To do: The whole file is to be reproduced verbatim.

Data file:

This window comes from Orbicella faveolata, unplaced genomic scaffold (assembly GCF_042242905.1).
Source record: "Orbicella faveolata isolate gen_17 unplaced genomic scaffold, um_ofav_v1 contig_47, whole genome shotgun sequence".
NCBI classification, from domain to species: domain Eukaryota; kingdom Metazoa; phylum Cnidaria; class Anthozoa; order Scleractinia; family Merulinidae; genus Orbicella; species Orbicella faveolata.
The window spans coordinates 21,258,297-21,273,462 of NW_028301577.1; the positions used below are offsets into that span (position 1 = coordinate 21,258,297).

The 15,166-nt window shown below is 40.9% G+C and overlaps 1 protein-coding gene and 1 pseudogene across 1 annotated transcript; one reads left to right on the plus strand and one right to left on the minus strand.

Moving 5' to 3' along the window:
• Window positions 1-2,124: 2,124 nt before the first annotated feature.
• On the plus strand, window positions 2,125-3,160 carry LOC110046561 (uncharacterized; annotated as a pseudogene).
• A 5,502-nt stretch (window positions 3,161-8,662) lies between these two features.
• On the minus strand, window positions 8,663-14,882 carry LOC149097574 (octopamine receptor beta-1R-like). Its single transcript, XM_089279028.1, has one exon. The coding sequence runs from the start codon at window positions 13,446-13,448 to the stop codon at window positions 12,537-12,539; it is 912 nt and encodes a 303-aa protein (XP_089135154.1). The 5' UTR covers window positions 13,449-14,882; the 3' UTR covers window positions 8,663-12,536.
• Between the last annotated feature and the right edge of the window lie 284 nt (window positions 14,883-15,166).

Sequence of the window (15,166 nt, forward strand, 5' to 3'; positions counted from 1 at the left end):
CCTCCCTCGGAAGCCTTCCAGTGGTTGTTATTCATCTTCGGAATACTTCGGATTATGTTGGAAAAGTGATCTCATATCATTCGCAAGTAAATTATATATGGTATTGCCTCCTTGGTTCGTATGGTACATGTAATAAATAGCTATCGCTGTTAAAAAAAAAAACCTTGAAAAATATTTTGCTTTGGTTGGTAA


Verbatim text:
This window comes from Orbicella faveolata, unplaced genomic scaffold (assembly GCF_042242905.1).
Source record: "Orbicella faveolata isolate gen_17 unplaced genomic scaffold, um_ofav_v1 contig_47, whole genome shotgun sequence".
NCBI classification, from domain to species: domain Eukaryota; kingdom Metazoa; phylum Cnidaria; class Anthozoa; order Scleractinia; family Merulinidae; genus Orbicella; species Orbicella faveolata.
The window spans coordinates 21,258,297-21,273,462 of NW_028301577.1; the positions used below are offsets into that span (position 1 = coordinate 21,258,297).

The 15,166-nt window shown below is 40.9% G+C and overlaps 1 protein-coding gene and 1 pseudogene across 1 annotated transcript; one reads left to right on the plus strand and one right to left on the minus strand.

Moving 5' to 3' along the window:
• Window positions 1-2,124: 2,124 nt before the first annotated feature.
• On the plus strand, window positions 2,125-3,160 carry LOC110046561 (uncharacterized; annotated as a pseudogene).
• A 5,502-nt stretch (window positions 3,161-8,662) lies between these two features.
• On the minus strand, window positions 8,663-14,882 carry LOC149097574 (octopamine receptor beta-1R-like). Its single transcript, XM_089279028.1, has one exon. The coding sequence runs from the start codon at window positions 13,446-13,448 to the stop codon at window positions 12,537-12,539; it is 912 nt and encodes a 303-aa protein (XP_089135154.1). The 5' UTR covers window positions 13,449-14,882; the 3' UTR covers window positions 8,663-12,536.
• Between the last annotated feature and the right edge of the window lie 284 nt (window positions 14,883-15,166).

Sequence of the window (15,166 nt, forward strand, 5' to 3'; positions counted from 1 at the left end):
CCTCCCTCGGAAGCCTTCCAGTGGTTGTTATTCATCTTCGGAATACTTCGGATTATGTTGGAAAAGTGATCTCATATCATTCGCAAGTAAATTATATATGGTATTGCCTCCTTGGTTCGTATGGTACATGTAATAAATAGCTATCGCTGTTAAAAAAAAAAACCTTGAAAAATATTTTGCTTTGGTTGGTAA